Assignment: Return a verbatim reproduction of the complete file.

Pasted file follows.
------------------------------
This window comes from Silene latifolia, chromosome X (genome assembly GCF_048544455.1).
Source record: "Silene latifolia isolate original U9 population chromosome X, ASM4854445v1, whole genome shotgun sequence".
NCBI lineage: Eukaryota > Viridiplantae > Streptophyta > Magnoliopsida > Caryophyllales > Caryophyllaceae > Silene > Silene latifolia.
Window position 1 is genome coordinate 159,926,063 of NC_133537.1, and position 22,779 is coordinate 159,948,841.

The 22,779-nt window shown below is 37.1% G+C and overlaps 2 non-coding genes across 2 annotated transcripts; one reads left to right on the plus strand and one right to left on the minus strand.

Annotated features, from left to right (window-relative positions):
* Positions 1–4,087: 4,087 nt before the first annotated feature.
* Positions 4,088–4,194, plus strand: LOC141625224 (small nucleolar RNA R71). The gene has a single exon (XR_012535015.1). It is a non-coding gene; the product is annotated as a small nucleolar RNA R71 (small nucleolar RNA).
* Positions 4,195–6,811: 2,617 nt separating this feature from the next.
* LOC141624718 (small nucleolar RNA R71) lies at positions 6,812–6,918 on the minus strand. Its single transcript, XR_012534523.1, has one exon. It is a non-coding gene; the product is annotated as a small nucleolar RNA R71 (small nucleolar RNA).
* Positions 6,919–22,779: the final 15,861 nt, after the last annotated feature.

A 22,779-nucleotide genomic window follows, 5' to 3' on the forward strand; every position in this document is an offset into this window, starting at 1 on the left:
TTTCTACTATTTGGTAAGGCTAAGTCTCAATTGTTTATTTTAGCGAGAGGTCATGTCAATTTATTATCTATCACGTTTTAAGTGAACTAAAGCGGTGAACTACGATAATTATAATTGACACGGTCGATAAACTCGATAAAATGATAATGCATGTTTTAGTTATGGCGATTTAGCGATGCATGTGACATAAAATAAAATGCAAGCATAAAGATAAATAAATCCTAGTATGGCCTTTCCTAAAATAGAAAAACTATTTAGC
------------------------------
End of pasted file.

This window comes from Silene latifolia, chromosome X (genome assembly GCF_048544455.1).
Source record: "Silene latifolia isolate original U9 population chromosome X, ASM4854445v1, whole genome shotgun sequence".
NCBI lineage: Eukaryota > Viridiplantae > Streptophyta > Magnoliopsida > Caryophyllales > Caryophyllaceae > Silene > Silene latifolia.
Window position 1 is genome coordinate 159,926,063 of NC_133537.1, and position 22,779 is coordinate 159,948,841.

The 22,779-nt window shown below is 37.1% G+C and overlaps 2 non-coding genes across 2 annotated transcripts; one reads left to right on the plus strand and one right to left on the minus strand.

Annotated features, from left to right (window-relative positions):
* Positions 1–4,087: 4,087 nt before the first annotated feature.
* Positions 4,088–4,194, plus strand: LOC141625224 (small nucleolar RNA R71). The gene has a single exon (XR_012535015.1). It is a non-coding gene; the product is annotated as a small nucleolar RNA R71 (small nucleolar RNA).
* Positions 4,195–6,811: 2,617 nt separating this feature from the next.
* LOC141624718 (small nucleolar RNA R71) lies at positions 6,812–6,918 on the minus strand. Its single transcript, XR_012534523.1, has one exon. It is a non-coding gene; the product is annotated as a small nucleolar RNA R71 (small nucleolar RNA).
* Positions 6,919–22,779: the final 15,861 nt, after the last annotated feature.

A 22,779-nucleotide genomic window follows, 5' to 3' on the forward strand; every position in this document is an offset into this window, starting at 1 on the left:
TTTCTACTATTTGGTAAGGCTAAGTCTCAATTGTTTATTTTAGCGAGAGGTCATGTCAATTTATTATCTATCACGTTTTAAGTGAACTAAAGCGGTGAACTACGATAATTATAATTGACACGGTCGATAAACTCGATAAAATGATAATGCATGTTTTAGTTATGGCGATTTAGCGATGCATGTGACATAAAATAAAATGCAAGCATAAAGATAAATAAATCCTAGTATGGCCTTTCCTAAAATAGAAAAACTATTTAGC